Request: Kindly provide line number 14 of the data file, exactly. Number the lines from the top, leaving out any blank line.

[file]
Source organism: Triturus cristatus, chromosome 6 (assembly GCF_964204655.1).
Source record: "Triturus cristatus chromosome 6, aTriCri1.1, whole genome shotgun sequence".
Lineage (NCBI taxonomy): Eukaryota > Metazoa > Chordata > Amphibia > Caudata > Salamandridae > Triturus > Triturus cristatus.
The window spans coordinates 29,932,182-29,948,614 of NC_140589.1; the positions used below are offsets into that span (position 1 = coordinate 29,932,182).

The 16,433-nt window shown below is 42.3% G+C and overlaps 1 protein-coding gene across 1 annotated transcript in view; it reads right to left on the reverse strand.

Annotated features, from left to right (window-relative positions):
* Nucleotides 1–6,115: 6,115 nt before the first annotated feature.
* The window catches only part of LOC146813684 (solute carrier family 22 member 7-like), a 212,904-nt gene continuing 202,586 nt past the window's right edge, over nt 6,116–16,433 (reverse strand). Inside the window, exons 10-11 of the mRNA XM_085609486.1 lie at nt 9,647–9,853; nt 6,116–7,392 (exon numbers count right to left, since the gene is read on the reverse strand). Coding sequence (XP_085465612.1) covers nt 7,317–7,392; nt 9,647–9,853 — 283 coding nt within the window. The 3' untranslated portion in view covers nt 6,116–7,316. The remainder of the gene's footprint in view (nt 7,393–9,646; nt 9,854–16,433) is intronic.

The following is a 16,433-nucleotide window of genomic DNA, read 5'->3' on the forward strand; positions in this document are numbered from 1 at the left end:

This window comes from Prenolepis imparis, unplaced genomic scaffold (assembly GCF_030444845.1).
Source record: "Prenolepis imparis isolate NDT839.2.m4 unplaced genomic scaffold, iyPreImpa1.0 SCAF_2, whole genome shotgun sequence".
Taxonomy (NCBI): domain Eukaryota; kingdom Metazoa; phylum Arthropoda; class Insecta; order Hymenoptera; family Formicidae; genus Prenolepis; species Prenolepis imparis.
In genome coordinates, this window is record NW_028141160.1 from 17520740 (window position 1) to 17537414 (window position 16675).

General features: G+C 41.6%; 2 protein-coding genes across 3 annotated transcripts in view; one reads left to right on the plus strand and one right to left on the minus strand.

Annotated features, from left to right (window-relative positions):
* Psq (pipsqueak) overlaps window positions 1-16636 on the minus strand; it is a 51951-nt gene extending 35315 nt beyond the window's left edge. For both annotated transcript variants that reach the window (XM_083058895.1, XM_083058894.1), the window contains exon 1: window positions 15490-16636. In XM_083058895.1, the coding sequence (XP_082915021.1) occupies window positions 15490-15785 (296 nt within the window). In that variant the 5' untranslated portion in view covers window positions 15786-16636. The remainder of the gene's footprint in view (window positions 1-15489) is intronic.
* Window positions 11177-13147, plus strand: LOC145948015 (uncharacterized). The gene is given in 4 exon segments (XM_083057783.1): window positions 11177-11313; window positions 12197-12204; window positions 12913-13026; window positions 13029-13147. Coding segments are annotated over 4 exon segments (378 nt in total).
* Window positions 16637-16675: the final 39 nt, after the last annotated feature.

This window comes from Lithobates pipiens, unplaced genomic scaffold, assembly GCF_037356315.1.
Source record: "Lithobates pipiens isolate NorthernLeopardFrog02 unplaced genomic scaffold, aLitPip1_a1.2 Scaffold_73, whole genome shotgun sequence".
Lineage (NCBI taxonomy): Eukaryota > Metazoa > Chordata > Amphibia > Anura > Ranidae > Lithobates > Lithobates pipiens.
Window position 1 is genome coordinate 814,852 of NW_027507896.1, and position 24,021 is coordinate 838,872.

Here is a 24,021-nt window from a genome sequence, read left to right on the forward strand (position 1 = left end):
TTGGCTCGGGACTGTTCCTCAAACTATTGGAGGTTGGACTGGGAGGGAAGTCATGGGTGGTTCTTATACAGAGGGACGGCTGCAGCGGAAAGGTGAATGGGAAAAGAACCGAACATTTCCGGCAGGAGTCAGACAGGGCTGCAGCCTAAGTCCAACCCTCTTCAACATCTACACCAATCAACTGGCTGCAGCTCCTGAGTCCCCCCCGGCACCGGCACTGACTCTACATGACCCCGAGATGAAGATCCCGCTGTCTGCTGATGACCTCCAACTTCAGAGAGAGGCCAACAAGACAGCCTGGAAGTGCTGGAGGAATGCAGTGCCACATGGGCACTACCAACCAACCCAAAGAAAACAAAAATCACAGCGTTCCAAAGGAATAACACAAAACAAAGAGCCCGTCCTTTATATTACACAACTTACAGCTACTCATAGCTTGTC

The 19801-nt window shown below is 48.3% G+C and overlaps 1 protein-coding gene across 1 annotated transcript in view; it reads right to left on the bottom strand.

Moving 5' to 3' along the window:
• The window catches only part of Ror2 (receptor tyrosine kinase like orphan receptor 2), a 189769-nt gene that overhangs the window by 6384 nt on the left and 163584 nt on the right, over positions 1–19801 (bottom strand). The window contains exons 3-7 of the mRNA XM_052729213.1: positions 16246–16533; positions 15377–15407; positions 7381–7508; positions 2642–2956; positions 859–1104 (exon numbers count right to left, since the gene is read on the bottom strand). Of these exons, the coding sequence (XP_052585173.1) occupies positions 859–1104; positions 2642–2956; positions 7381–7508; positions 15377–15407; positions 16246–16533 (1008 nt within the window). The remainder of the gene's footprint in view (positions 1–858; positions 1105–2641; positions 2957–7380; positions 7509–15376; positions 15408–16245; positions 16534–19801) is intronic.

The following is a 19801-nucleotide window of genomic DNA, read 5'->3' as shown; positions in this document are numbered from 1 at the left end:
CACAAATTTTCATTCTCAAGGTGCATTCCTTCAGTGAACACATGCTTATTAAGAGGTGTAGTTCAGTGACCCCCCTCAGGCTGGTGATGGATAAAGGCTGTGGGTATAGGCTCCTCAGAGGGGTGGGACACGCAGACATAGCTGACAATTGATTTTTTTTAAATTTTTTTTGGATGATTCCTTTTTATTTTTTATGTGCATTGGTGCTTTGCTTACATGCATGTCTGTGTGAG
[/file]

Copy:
General features: G+C 41.6%; 2 protein-coding genes across 3 annotated transcripts in view; one reads left to right on the plus strand and one right to left on the minus strand.